Ultimate Spring Safety Guide: How to Keep Your Dog Safe

Ultimate Spring Safety Guide: How to Keep Your Dog Safe

We can all rejoice that spring is finally here, and nature is in full bloom. The warmer weather means we’re now all able to spend more time outdoors, however this time of year can bring many hidden dangers that can pose serious threats to our beloved pets. 

Unfortunately, it’s all too easy for a delightful spring walk to turn into a nightmare if your inquisitive canine companion decides to devour something that they shouldn’t. Many toxic plants thrive in the warmer spring months and your dog could very easily ingest something harmful, turning that joyful outing into a frightening experience. 

By understanding which plants are toxic and recognising the symptoms of poisoning, you can ensure that your spring adventures are worry-free. So, let’s get into everything you need to know to protect your pet this season. 


Which Plants are Toxic to Dogs? 

Spring brings an array of beautiful flowers and plants, but some of these can be extremely dangerous for dogs. Here’s a list of common toxic plants you might encounter on your walks:   

DaffodilsThese cheerful yellow flowers are toxic to dogs if ingested, especially the bulbs.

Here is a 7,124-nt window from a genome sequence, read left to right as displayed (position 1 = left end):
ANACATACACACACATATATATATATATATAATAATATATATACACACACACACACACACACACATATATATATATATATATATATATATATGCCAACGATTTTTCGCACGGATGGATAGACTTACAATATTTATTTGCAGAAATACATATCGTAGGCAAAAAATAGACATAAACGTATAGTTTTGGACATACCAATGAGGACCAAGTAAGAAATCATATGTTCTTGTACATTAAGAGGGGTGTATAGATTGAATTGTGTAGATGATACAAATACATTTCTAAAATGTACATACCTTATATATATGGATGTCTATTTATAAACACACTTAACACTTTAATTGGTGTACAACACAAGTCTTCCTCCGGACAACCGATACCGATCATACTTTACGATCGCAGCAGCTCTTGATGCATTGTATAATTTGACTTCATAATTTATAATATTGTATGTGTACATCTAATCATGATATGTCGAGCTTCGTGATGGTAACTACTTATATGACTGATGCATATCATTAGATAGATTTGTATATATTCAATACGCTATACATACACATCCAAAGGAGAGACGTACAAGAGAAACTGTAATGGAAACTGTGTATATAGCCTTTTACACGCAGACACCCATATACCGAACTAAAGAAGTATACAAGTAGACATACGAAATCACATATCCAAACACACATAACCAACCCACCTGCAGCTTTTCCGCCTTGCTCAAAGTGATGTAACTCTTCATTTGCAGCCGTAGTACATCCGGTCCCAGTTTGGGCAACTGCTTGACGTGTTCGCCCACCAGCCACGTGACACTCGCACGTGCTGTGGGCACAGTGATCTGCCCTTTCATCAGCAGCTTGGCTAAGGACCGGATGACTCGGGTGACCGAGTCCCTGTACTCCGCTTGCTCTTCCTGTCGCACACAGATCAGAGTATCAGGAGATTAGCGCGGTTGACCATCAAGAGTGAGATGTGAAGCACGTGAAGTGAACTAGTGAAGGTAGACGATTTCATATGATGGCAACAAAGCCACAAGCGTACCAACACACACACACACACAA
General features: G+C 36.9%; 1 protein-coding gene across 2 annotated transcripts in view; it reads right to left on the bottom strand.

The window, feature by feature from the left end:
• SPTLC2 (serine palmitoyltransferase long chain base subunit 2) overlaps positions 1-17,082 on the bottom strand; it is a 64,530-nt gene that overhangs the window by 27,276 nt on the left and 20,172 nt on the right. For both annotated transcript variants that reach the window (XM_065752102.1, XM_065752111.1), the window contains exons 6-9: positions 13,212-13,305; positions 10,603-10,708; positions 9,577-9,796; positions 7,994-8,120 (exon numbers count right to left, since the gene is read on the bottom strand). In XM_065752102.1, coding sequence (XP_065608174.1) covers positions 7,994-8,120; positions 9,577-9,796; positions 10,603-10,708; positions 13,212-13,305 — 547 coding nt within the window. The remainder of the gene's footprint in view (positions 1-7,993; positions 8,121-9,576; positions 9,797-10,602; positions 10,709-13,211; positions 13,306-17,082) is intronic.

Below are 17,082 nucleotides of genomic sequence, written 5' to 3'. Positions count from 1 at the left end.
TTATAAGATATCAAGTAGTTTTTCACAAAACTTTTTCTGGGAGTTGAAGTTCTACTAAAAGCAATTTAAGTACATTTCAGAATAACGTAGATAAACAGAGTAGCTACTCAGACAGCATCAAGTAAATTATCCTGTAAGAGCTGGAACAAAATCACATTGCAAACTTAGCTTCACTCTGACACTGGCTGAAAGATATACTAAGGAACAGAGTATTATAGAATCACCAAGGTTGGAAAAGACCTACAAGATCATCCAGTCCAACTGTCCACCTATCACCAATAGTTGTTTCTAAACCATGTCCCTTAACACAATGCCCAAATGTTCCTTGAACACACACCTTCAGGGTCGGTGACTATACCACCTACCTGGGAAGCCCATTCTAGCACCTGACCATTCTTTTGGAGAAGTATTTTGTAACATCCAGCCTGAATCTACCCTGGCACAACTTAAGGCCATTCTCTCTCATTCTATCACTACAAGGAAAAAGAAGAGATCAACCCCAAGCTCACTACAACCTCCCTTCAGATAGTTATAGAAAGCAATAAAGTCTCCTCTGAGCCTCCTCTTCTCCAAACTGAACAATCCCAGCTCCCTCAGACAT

TulipsAnother spring favourite, these flowers can cause serious issues if your dog chews on the bulbs.  

AzaleasEven a small amount of this plant can cause vomiting and diarrohea.  

RhododendronsRelated to Azaleas, these plants can lead to severe health problems and are potentially fatal if ingested.  

FoxgloveKnown for its beautiful, bell-shaped flowers, Foxglove can cause heart problems in dogs if ingested.  

LiliesWhile some types of Lilies are more toxic to cats, they can also cause gastrointestinal upset in dogs.  

CrocusesBoth Spring and Autumn varieties can be harmful, but Autumn Crocus is particularly toxic. 



Symptoms of Plant Poisoning in Dogs 

Recognising the signs of poisoning early can save your dog's life. Here are some symptoms to be on the look-out for:  

Gastrointestinal Upset – including vomiting, diarrhoea, excessive drooling and/or loss of appetite.